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The Future of Veterinary Medicine

EEDA and Initial Accreditation Training


Be Prepared to Respond to Emerging Diseases

It's vital for our country’s preparedness that veterinarians possess the ability to quickly recognize and respond to emerging and exotic animal diseases. Threats include zoonotic diseases, (Monkeypox, Nipah) those that affect animal agriculture (FMD), and some that do both (Rift Valley Fever). Diligent surveillance and monitoring requires prepared veterinarians who can serve on the front line of animal disease detection.

This page provides a link to the Emerging and Exotic Diseases of Animals (EEDA) and USDA Initial Accreditation Training (IAT) course for use by students in schools and colleges of veterinary medicine. The Emerging and Exotic Diseases of Animals course and accompanying textbook are being used by all U.S. veterinary colleges/schools. The course helps prepare veterinarians to recognize and respond appropriately to foreign animal diseases and also contains the required online lessons for Initial Accreditation Training. Students seeking access to their institution’s version of the EEDA/IAT course can use the link below to access their course. Specific course access instructions are provided by the instructor.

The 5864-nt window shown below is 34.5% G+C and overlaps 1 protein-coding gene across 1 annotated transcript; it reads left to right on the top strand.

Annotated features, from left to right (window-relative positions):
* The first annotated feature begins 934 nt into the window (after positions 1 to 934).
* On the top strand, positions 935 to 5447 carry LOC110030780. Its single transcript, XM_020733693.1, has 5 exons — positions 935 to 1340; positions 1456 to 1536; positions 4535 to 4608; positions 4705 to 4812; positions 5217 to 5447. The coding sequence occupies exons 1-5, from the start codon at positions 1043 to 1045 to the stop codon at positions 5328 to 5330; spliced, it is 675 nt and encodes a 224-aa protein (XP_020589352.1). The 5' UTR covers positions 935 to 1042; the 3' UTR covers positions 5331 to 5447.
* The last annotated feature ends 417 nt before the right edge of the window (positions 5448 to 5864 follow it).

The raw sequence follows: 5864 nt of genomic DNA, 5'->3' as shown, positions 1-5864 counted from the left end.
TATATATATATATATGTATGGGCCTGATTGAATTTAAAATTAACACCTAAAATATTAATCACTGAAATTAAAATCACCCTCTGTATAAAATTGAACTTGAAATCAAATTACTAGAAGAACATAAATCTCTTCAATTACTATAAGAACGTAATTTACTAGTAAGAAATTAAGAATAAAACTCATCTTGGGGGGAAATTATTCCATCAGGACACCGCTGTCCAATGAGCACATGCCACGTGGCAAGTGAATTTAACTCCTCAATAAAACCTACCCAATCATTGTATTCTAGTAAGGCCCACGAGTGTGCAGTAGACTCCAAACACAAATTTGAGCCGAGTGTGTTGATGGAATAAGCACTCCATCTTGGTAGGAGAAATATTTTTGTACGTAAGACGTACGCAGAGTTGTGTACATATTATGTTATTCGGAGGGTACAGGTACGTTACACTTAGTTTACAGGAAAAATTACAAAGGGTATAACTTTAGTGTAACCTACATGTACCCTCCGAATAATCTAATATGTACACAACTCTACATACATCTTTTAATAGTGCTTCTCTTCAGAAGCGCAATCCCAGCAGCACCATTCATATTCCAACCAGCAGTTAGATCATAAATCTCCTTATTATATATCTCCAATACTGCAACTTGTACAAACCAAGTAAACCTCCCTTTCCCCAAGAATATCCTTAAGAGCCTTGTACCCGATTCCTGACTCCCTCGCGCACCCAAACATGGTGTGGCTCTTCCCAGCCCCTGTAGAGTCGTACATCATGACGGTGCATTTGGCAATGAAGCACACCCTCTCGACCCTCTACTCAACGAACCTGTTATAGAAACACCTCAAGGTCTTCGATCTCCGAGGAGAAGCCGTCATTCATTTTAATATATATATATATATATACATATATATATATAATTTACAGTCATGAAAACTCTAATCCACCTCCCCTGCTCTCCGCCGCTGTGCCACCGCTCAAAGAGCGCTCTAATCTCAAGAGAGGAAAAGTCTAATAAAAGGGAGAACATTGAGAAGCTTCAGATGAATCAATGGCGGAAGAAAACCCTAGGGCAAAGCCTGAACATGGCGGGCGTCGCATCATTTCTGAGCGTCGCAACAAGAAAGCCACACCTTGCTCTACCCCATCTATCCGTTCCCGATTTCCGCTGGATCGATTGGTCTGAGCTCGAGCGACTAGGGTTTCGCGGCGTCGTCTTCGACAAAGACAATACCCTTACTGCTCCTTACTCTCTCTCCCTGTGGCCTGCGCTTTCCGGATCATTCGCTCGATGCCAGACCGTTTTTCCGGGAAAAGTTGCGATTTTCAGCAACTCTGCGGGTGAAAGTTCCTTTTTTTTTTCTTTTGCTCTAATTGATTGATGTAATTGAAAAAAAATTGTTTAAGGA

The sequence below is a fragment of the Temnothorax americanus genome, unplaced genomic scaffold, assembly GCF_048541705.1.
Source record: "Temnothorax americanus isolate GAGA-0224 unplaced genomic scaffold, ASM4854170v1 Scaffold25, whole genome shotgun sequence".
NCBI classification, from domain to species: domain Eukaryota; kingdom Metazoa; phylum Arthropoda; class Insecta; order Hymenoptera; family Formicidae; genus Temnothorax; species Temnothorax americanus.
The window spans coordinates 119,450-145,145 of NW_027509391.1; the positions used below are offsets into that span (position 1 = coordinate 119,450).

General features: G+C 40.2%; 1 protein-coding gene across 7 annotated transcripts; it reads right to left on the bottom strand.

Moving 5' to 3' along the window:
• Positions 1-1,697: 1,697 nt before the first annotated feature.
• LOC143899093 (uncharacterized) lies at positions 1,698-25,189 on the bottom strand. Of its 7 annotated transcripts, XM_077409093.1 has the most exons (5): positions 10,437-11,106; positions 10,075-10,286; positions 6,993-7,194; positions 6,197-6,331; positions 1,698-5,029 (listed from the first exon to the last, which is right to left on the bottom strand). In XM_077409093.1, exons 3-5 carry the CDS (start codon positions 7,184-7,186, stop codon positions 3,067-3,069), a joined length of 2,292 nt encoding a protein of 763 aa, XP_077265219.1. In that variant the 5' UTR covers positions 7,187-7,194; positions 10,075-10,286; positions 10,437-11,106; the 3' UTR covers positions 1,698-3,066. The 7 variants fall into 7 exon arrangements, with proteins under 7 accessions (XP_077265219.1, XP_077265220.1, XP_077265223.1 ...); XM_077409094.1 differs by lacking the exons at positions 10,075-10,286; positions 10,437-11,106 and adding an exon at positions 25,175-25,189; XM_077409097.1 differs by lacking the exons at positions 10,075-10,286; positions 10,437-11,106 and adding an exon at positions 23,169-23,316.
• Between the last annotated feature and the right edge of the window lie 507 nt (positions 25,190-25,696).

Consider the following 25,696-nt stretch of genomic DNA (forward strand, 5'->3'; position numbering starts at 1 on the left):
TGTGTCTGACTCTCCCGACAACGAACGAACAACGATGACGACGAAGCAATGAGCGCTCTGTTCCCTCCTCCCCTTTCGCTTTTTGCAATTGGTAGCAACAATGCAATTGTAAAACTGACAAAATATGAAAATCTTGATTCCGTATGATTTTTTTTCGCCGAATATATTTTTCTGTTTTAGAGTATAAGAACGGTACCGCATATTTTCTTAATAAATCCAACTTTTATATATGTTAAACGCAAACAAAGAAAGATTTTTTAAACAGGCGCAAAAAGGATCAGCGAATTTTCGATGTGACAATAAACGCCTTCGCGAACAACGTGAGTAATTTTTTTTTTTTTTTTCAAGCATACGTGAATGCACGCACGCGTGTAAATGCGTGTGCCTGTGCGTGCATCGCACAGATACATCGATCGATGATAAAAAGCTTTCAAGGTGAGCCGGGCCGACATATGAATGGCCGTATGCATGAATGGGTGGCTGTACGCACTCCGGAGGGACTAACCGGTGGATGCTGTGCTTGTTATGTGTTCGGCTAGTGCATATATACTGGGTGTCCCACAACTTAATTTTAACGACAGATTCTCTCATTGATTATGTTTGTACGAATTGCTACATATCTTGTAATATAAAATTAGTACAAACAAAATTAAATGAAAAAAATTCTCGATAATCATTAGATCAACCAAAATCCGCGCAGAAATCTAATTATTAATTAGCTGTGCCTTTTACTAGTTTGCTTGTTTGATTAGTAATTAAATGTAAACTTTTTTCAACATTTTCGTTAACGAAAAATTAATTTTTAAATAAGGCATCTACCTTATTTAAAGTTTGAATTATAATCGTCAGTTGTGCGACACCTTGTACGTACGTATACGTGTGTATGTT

Please review the USDA site for additional information on the National Veterinary Accreditation Program.

Thursday, October 29, 2015

Public Universities/Veterinary Medical Colleges’ Task Force Unveils Recommendations & Launches Action Plan to Address Antibiotic Resistance in Production Agriculture

read more Monday, October 5, 2015

APLU-AAVMC Task Force Chair King Co-Leading Presidential Advisory Council on Combating Antibiotic-Resistant Bacteria

read more Journal of Veterinary Medical Education